Two new endemic and bloom-forming algal species, named Ulva paschima Bast and Cladophora goensis Bast were discovered off the west coast of India.
The discovered species have excellent carbon capture properties, that is, they are capable of absorbing carbon dioxide from atmosphere and reduce global warming.
These species were discovered by Dr. Felix Bast and two research students working with him Satej Bhushan and Aijaz Ahmad John from the Central University of Punjab, Bhatinda. The findings were published in the journals PLOS One and Indian Journal of Marine Sciences.
These two species were determined by using a mix of morphological as well as molecular characteristics. Molecular evidence was particularly strong because the nearest match is less than 90 per cent sequence identity.
This is the first molecular study on Indian algae, and first algal species discovery for last 40 years.
Importance of the discovery
• It can further the research on use of algae as a potential candidate for carbon sequestration as they grow at a high rate and can also absorb atmospheric CO.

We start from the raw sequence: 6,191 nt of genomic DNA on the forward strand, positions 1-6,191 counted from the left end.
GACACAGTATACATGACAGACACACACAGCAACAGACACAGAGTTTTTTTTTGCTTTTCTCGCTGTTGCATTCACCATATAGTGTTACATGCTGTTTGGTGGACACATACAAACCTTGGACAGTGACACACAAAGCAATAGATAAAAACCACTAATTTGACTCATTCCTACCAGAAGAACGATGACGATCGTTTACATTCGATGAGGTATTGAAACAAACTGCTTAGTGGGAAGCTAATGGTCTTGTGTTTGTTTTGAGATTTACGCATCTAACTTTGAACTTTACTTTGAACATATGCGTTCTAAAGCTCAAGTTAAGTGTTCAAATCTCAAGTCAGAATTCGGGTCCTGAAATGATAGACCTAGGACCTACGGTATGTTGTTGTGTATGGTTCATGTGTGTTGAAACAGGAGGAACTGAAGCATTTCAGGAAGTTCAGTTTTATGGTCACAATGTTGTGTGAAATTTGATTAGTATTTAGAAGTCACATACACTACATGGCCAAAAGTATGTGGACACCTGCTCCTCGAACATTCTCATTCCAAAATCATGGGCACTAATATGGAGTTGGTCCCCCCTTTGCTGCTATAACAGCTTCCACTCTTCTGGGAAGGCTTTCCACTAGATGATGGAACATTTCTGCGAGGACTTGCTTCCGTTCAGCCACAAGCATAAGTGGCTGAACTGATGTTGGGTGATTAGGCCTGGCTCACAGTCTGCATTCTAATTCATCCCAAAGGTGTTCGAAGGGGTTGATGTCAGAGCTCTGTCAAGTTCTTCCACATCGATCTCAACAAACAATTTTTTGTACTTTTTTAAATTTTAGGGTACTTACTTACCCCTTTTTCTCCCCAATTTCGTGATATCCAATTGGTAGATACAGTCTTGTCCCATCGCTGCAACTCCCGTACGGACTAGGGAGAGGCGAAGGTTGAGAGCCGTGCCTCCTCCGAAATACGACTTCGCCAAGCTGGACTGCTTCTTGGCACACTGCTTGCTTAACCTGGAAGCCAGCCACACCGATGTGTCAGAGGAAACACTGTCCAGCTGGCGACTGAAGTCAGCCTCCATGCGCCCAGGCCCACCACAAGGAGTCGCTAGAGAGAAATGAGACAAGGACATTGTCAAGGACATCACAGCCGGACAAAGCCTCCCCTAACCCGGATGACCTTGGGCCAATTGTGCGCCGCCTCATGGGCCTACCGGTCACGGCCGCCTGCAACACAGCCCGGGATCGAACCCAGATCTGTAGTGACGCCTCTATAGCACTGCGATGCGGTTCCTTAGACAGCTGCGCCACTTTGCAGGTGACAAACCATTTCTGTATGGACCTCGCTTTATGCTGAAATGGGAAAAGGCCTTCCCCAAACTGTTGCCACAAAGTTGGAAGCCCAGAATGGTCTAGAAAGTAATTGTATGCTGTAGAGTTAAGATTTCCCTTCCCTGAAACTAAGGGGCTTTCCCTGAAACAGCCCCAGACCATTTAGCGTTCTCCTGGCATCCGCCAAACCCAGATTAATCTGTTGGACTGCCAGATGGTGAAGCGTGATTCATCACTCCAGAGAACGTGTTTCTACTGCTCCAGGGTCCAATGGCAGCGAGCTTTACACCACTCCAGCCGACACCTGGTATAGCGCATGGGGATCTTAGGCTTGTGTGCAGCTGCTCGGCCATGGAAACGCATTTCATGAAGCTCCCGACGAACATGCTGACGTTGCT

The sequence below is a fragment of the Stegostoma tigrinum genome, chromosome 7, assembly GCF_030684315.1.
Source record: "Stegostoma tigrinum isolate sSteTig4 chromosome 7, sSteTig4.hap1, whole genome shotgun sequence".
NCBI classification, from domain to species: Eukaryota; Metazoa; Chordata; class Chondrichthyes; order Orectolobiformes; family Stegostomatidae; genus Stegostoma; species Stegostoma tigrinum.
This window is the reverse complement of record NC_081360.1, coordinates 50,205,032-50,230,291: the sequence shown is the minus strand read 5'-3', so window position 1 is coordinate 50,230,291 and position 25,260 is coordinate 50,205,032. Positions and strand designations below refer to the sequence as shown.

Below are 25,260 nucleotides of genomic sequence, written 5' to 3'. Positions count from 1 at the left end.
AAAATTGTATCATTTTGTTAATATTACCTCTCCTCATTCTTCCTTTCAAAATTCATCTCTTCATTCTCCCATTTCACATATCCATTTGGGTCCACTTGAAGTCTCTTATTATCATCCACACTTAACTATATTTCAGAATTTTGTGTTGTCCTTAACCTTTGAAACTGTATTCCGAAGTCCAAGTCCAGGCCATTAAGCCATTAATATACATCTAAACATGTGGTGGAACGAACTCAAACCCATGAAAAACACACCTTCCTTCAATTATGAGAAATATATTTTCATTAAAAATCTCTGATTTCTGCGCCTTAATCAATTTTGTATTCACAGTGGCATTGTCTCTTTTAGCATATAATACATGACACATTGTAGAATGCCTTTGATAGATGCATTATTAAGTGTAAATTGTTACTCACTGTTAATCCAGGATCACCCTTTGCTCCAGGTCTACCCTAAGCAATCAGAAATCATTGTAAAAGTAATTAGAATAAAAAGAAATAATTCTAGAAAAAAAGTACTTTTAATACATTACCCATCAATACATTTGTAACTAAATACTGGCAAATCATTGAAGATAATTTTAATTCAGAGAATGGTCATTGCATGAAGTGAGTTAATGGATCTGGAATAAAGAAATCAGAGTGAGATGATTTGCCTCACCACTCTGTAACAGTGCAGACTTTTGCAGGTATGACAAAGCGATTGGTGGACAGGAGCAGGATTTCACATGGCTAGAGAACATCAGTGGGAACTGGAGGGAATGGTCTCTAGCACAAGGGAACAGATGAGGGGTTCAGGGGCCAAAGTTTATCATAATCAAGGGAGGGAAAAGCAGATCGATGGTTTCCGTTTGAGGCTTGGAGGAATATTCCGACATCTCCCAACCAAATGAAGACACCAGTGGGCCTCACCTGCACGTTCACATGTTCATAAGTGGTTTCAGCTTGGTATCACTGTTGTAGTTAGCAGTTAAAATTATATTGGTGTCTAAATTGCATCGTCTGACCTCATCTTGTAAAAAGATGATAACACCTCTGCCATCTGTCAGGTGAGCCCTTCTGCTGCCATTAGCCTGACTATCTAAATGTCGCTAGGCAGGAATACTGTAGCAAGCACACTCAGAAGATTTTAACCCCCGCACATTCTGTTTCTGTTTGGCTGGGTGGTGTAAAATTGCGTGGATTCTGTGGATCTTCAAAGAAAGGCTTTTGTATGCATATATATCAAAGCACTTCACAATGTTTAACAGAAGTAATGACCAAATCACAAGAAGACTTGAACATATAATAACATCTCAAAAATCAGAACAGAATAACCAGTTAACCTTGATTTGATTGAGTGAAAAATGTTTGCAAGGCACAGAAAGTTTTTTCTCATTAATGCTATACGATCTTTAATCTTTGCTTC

• These two species of algae can also be used as bio fuels.
• Its cultivation will not lead to any bio invasion, that is, it will not overgrow local flora and thus will not wreak havoc on the local habitats. This is because these species of algae are endemic to the western coast of India.
• The cultivation of these species does not require use of fertilisers or presticides or any expensive cultivation systems such as photobioreactors. They are capable of spontaneous growth along the shoreline and can sequester CO.
• The discovery of these species can aid in production of pharmaceutical products from algae similar to the algal species Kahalalide-F, which is used in clinical trials against prostate and breast cancers. Kahalalide-F isolated from Bryopsis, is closely related green algae to Cladophora as well as Ulva.
Where: Off the west coast of India